The Boxer-Grassley amendment will contain runaway spending in contractor salary reimbursements. Notice that I said ``salary reimbursements,'' not salaries.
Someone not familiar with government contracting might ask why it's any of our business what government contractors get paid, and I would agree if we're talking about what their company pays them out of its own pocket.
When most people hire a contractor to renovate their bathroom or re-shingle their roof, they find the one that does the best work for the least cost.
Having done that, you are not likely to ask or care what their cut is or what they pay their crew.
To the extent that government contracts work the same way, the same principle applies. Unfortunately, not all government contracts do work that way.
A large proportion of government contracts actually reimburse the contractor directly for the costs they incur, including for the salaries of their employees. These types of contracts are risky because contractors lose the incentive to control costs. They are only supposed to be used when a fixed price contract is not possible for instance, if the scope or duration of the work is not possible to determine at the outset.
Nevertheless, cost-reimbursement type contracts are used extensively by Federal departments and agencies.
The Defense Department alone accounted for over $100 billion in cost reimbursement type contracts in fiscal year 2010.
President Obama has criticized the widespread use of these types of contracts and has set a goal of slowing the growth and ultimately reducing their use.
He has made a little progress. However, we are talking about a small dent in a large bucket.
It's clear that cost type contracts are going to account for a major proportion of the dollars spent on federal contracting for the foreseeable future. As a result, we must take steps to limit unreasonable expenditures under these types of contracts.
Senator Boxer and I worked together to try to head off this problem back in 1997.
At that time, we proposed capping salary reimbursements at the salary level of the President of the United States.
However, a compromise was ultimately enacted that capped how much the top 5 highest earning contractor executives could charge the federal government for their salaries.
The cap was set at the median salary of the top five executives at companies with annual sales over $50 million, which must be recalculated annually.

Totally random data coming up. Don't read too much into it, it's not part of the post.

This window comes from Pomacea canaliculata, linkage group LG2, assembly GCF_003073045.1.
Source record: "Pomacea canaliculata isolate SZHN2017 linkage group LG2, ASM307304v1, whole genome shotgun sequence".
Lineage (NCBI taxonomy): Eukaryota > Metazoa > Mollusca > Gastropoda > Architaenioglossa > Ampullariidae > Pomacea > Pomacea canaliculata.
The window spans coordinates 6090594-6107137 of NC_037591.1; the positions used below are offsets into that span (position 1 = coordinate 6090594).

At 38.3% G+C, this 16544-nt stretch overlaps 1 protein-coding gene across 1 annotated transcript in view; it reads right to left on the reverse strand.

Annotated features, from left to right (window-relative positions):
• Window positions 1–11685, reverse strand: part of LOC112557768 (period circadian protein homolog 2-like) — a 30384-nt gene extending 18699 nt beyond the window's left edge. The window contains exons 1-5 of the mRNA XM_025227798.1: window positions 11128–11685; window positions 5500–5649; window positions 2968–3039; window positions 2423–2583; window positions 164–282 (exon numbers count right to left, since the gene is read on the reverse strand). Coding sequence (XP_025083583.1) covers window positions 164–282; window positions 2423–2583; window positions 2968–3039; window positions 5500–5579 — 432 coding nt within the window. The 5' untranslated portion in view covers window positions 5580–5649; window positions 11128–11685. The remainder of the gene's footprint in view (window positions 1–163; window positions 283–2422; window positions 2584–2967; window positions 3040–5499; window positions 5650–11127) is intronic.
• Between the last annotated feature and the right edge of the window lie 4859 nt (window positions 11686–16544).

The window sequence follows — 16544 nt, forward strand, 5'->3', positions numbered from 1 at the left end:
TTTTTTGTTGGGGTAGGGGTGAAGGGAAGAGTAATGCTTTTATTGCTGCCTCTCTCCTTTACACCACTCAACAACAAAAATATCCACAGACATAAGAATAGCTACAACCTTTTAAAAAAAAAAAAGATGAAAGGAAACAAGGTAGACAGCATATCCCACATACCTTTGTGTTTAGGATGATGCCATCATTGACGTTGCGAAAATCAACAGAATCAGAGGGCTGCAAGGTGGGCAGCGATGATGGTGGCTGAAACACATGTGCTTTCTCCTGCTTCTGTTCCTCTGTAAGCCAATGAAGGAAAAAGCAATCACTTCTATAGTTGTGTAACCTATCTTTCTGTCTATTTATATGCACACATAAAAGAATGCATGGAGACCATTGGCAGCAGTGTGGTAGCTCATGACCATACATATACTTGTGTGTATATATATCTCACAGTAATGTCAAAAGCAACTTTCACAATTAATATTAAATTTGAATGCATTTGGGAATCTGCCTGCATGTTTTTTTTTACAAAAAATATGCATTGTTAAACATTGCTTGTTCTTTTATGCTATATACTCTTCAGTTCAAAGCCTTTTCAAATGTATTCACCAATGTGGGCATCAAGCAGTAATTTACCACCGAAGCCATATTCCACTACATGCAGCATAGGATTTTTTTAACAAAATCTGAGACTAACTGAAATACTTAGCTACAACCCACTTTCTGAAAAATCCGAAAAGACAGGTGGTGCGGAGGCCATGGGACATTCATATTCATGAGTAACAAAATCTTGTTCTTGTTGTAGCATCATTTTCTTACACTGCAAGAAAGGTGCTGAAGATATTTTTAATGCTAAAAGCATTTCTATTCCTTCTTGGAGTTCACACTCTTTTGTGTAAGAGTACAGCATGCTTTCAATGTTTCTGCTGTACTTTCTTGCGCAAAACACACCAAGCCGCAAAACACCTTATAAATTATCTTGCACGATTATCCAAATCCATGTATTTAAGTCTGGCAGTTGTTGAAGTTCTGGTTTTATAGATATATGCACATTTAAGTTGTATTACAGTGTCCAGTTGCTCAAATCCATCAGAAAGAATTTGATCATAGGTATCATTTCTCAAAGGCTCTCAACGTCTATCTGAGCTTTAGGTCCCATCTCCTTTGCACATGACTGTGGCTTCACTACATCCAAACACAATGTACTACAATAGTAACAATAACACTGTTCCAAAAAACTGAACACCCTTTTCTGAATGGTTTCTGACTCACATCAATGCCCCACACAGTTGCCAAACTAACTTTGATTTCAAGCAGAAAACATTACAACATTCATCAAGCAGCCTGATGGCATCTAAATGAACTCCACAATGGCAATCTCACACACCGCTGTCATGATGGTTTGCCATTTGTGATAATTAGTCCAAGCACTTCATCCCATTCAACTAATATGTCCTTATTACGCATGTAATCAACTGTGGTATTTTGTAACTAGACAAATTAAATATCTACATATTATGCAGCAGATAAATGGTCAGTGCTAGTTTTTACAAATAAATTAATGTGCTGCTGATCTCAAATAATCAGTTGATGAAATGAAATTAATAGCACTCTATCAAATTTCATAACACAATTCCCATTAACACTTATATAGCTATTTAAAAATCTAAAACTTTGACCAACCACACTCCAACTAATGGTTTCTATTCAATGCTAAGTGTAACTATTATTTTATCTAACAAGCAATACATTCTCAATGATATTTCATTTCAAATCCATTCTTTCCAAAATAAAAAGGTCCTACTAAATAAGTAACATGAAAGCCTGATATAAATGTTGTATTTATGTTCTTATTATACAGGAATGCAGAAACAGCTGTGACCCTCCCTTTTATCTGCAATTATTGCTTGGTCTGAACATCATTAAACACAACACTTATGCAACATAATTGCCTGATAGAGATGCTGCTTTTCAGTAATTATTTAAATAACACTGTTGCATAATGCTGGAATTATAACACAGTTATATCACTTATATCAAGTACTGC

Since that time, the cap has more than doubled from $340,650 to $693,951. That's 53 percent faster than the rate of inflation.
The House-passed version of the National Defense Authorization bill expands the current cap to all contractor employees, not merely the top five executives, closing a loophole that was being exploited.
The version of the DoD Bill before the Senate extends the cap only to the top 10 to 15 executives.
However, Senator Boxer and I think it's time to reconsider a fixed cap at the level of the President's salary, which I should add was doubled by Congress to $400,000 since our previous proposal.
That is more than generous.
Surely the taxpayers should not be asked to pay the salary of a contractor more than the President makes, which is twice what any cabinet secretary makes.
Keep in mind that this cap just limits how much Uncle Sam can be billed for, which is on top of whatever the company chooses to pay its employees out of its own pocket.
Not only would our straightforward cap save man-hours in the Office of Federal Procurement Policy, which has to gather the data every year to determine the current convoluted cap, but it would save millions of dollars that need not be spent.
Again, we cannot afford to go on wasting our increasingly limited defense dollars.
We have to be more aggressive in weeding out waste in defense spending and this is one unnecessary expenditure that we can easily eliminate in favor of higher priorities.
I urge my colleagues to join us in this commonsense cost cutting measure.
I yield the floor.